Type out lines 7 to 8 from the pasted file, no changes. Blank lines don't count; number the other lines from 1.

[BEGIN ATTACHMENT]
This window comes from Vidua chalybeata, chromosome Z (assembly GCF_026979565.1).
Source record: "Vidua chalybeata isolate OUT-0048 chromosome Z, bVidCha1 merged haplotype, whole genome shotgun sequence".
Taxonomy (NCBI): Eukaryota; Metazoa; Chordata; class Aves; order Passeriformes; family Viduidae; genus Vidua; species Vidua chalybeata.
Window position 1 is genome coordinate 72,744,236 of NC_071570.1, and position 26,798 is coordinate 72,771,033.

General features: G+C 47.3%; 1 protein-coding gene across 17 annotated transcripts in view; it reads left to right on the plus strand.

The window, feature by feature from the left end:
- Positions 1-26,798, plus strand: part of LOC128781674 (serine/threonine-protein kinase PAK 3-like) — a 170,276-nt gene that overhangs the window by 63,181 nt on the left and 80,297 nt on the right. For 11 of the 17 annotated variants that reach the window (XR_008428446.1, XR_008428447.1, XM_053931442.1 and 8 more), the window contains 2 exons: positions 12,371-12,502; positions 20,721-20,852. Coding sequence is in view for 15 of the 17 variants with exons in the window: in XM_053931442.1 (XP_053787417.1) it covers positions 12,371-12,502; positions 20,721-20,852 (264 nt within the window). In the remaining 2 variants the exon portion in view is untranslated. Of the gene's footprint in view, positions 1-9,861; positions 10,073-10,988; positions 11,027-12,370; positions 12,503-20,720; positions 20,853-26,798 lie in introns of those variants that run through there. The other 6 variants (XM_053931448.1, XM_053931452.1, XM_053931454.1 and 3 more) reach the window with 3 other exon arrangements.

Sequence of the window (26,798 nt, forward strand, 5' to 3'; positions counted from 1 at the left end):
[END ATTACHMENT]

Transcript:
- Positions 1-26,798, plus strand: part of LOC128781674 (serine/threonine-protein kinase PAK 3-like) — a 170,276-nt gene that overhangs the window by 63,181 nt on the left and 80,297 nt on the right. For 11 of the 17 annotated variants that reach the window (XR_008428446.1, XR_008428447.1, XM_053931442.1 and 8 more), the window contains 2 exons: positions 12,371-12,502; positions 20,721-20,852. Coding sequence is in view for 15 of the 17 variants with exons in the window: in XM_053931442.1 (XP_053787417.1) it covers positions 12,371-12,502; positions 20,721-20,852 (264 nt within the window). In the remaining 2 variants the exon portion in view is untranslated. Of the gene's footprint in view, positions 1-9,861; positions 10,073-10,988; positions 11,027-12,370; positions 12,503-20,720; positions 20,853-26,798 lie in introns of those variants that run through there. The other 6 variants (XM_053931448.1, XM_053931452.1, XM_053931454.1 and 3 more) reach the window with 3 other exon arrangements.

Sequence of the window (26,798 nt, forward strand, 5' to 3'; positions counted from 1 at the left end):